1. Design for the story you’re trying to tell. I made the diagram twice because the first time, I got caught up in my own interpretation instead of in my client’s research.
  2. Talk to your clients a lot. Like, a lot. I met with Gilda several times during this project to make sure I was on track–and I wasn’t! Those midway checkpoints helped me to course correct and get her what she needed.
  3. Take whatever help you can get from your tools. There isn’t a chart-building tool alive that can automatically generate a narrative chart, but starting with an alluvial diagram in RAWGraphs made the final version possible. (Do the RAWGraphs folks like pie-as-food? I want to send them a pie.)
  4. Leave the little details for last. Keeping the color scheme and background highlighting for last saved me from having to recolor the graphic a dozen times.

For the full process (and pictures!), read on.

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Working for the marrow: a review of Info We Trust

Adapted from correspondence with the author.

Grad school has made me into a mercenary reader. My habit is to tear the meat off of a book, throw the bones back, and move on to the next assignment. This is not a satisfying way to engage with RJ Andrews’s book, Info We Trust. The book isn’t meat–it’s marrow. It’s rich, it’s rewarding, and it requires a lot more work from me to be nourishing.

Many data visualization books read like textbooks. Funny, personable textbooks, but textbooks all the same. Info We Trust is more of a meditation. Gentle explanations of chart types meander through a speculative history of the human perception of up and down. Best practices for table design emerge from a section about the history of bureaucracy. There is no neat delineation between background, body, and exercises: it’s all of a piece. I suspect that is the point.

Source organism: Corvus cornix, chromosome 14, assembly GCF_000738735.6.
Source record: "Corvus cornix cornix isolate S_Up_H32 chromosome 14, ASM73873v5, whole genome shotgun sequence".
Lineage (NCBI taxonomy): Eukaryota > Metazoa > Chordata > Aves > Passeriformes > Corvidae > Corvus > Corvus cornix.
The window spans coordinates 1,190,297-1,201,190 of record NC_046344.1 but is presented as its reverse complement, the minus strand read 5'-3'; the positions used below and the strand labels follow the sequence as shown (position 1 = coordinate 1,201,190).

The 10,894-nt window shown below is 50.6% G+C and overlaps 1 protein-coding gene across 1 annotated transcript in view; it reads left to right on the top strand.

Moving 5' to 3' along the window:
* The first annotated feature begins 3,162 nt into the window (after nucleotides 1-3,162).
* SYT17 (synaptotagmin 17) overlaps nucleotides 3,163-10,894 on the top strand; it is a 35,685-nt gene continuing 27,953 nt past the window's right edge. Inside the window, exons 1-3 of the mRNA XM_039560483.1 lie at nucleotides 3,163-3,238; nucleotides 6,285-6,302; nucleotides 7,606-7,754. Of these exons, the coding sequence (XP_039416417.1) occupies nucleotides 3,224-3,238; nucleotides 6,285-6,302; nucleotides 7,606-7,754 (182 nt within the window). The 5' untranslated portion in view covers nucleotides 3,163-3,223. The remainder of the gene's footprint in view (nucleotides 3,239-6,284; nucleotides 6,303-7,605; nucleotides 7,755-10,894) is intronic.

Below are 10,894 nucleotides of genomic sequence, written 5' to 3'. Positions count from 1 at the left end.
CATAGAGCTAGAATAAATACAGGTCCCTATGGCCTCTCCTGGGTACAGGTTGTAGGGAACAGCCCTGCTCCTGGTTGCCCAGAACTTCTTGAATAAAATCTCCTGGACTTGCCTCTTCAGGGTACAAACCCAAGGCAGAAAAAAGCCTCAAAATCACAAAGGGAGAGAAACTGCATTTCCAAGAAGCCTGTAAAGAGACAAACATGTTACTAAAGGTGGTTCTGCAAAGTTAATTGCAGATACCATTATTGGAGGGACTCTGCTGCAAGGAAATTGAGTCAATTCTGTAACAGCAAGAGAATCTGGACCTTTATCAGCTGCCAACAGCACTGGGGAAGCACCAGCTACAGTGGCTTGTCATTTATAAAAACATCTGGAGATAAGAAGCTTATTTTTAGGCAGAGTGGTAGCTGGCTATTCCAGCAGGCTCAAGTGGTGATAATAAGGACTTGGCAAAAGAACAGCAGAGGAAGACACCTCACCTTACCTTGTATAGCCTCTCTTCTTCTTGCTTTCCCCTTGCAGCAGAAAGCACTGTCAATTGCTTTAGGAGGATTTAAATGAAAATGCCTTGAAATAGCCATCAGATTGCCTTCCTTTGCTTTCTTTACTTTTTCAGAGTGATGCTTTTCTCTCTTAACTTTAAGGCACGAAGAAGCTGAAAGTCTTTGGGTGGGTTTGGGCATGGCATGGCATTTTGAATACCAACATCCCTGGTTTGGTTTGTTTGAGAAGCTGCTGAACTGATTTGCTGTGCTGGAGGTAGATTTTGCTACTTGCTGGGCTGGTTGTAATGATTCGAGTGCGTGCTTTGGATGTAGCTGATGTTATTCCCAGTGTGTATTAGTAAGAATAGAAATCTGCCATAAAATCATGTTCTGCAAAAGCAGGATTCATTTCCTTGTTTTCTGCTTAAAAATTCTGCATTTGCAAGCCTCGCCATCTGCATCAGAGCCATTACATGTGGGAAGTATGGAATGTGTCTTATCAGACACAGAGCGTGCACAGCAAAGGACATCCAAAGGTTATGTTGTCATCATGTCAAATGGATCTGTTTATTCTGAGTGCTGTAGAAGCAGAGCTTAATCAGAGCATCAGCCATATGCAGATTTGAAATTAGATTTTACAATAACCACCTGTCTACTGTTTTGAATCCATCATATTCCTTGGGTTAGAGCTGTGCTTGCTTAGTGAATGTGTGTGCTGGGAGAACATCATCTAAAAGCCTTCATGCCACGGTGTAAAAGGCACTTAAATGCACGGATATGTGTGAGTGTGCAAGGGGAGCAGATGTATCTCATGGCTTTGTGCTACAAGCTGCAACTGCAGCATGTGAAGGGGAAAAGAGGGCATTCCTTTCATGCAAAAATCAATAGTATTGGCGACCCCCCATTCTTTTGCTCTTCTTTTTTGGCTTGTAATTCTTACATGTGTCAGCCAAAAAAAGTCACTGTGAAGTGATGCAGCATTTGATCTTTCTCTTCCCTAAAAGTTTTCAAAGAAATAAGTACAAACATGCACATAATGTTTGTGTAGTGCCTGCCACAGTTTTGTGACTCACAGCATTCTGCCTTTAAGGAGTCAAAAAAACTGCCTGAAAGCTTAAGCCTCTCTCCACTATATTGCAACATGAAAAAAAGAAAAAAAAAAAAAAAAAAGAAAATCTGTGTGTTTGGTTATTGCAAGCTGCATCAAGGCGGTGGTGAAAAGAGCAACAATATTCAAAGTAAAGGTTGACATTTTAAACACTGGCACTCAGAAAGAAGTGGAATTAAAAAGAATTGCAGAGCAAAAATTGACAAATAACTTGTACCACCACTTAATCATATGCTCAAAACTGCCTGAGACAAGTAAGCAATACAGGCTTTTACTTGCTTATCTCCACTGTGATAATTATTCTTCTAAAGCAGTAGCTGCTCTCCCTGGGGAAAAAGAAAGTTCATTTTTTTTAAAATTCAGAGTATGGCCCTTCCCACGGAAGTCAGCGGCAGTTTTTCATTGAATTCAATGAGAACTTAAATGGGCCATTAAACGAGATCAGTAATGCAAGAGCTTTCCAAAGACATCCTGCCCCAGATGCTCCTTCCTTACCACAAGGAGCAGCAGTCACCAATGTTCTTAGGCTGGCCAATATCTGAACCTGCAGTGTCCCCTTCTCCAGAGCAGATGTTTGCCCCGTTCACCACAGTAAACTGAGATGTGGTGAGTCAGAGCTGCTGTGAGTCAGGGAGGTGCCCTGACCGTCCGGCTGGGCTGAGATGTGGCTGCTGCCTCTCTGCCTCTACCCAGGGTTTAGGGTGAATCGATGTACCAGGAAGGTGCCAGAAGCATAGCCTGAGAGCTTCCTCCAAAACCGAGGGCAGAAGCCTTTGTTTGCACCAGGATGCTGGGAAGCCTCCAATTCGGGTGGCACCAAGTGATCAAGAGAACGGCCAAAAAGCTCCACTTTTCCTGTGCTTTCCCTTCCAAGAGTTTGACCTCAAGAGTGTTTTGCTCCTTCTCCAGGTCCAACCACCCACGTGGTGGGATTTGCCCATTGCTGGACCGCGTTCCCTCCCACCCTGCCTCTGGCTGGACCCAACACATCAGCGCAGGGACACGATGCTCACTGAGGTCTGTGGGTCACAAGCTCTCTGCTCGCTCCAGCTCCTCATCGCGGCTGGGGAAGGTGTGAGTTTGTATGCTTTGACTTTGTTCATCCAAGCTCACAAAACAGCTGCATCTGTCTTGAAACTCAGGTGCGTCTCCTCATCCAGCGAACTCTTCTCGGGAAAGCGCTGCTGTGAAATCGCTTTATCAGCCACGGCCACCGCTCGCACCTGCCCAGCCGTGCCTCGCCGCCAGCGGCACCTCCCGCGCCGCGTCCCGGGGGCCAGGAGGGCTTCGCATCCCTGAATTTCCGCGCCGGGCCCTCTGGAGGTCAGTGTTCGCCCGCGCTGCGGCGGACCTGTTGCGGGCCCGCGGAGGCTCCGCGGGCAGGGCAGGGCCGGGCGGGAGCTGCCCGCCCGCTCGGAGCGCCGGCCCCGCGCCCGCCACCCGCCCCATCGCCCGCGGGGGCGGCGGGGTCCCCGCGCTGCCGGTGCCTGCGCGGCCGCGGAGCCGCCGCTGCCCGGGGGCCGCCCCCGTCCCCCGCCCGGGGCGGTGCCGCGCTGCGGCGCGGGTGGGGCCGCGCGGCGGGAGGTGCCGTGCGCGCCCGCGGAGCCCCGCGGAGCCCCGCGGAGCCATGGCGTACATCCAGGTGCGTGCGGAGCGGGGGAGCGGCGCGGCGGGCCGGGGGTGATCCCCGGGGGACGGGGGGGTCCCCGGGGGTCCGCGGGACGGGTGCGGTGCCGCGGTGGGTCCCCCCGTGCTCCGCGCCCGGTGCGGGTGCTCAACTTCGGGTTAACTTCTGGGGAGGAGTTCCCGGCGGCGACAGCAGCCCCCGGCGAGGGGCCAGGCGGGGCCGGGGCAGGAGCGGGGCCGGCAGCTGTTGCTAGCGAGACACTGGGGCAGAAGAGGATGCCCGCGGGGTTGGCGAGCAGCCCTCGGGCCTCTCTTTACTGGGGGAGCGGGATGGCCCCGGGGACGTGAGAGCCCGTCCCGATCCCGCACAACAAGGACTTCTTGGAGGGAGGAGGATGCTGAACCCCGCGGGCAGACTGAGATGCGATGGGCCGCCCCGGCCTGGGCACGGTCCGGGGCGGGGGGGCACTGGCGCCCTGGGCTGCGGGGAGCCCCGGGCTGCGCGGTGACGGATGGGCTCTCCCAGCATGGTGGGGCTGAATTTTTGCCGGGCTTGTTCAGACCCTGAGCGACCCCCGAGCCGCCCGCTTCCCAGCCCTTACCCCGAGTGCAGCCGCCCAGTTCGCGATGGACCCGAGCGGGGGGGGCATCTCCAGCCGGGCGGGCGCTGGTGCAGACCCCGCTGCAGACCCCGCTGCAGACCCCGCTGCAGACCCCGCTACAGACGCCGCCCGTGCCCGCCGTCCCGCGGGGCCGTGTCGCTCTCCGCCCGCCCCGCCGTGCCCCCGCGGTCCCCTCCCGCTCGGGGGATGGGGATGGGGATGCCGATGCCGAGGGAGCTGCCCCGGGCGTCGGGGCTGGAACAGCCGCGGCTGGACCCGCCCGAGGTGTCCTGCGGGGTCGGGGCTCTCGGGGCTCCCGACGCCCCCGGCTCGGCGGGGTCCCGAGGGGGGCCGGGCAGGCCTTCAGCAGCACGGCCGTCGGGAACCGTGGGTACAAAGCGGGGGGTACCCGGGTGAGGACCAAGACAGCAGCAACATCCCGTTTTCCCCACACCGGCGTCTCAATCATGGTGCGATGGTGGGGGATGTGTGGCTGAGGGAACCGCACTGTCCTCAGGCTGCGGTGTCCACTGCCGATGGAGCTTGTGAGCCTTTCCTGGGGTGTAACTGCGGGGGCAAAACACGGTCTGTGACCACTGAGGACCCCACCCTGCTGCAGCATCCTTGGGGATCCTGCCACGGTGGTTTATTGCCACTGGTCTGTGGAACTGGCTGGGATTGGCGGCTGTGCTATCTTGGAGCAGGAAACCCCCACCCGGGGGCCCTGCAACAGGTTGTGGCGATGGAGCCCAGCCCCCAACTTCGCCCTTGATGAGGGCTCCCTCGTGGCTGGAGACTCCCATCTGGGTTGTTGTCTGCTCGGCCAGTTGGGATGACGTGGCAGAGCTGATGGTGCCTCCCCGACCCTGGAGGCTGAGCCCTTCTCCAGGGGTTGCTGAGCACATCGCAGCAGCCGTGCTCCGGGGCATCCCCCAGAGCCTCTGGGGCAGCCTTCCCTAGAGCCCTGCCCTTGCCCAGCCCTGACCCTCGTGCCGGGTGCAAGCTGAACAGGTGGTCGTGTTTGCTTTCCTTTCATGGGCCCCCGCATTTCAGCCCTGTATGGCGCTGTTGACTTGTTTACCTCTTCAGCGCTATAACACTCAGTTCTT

Info We Trust tells a grand story about civilization. The first three chapters are a human history of information, connecting data work today to the world before electronic record-keeping. I’m not immune to poetry, and I have a long-standing (if often neglected) love affair with history. In my experience, history is spiky with context, competing interests, and strange accidents. The narrative presented by Info We Trust is so smooth and straightforward that I find it suspect. As a heroic epic, it works. As a history, I’m not quite willing to take it on faith.

However, that’s also part of what I enjoyed about the book. In the chapter on storytelling, Andrews wrote, “Great stories are rich with opportunities for the listener to make connections on their own. These self-made connections help the story leap off the page and into the reader’s imaginative reality. The more the story becomes alive in the reader’s head, the more meaningful the story becomes.” If it isn’t obvious that I struggled with this book: I struggled with this book! But that struggle brought it to life. I came face-to-face with what I thought I knew, where I was willing to listen, and my own biases.

The second half of the book is rich with opportunities for positive connections, particularly in the chapters on museum design, storytelling, engineering, and advertising. Andrews opens doors to unexpected worlds, allows me to make my own connections, and lets me find value in my own way. In the cathedral case study, I got to see him draw those connections, too. The “we” in the title is not just a figure of speech. I felt like I was sitting in conversation with Andrews throughout the book. The extensive marginalia presented alternate-universe versions of that conversation, where we split away from the main narrative to wander down a different rabbit hole.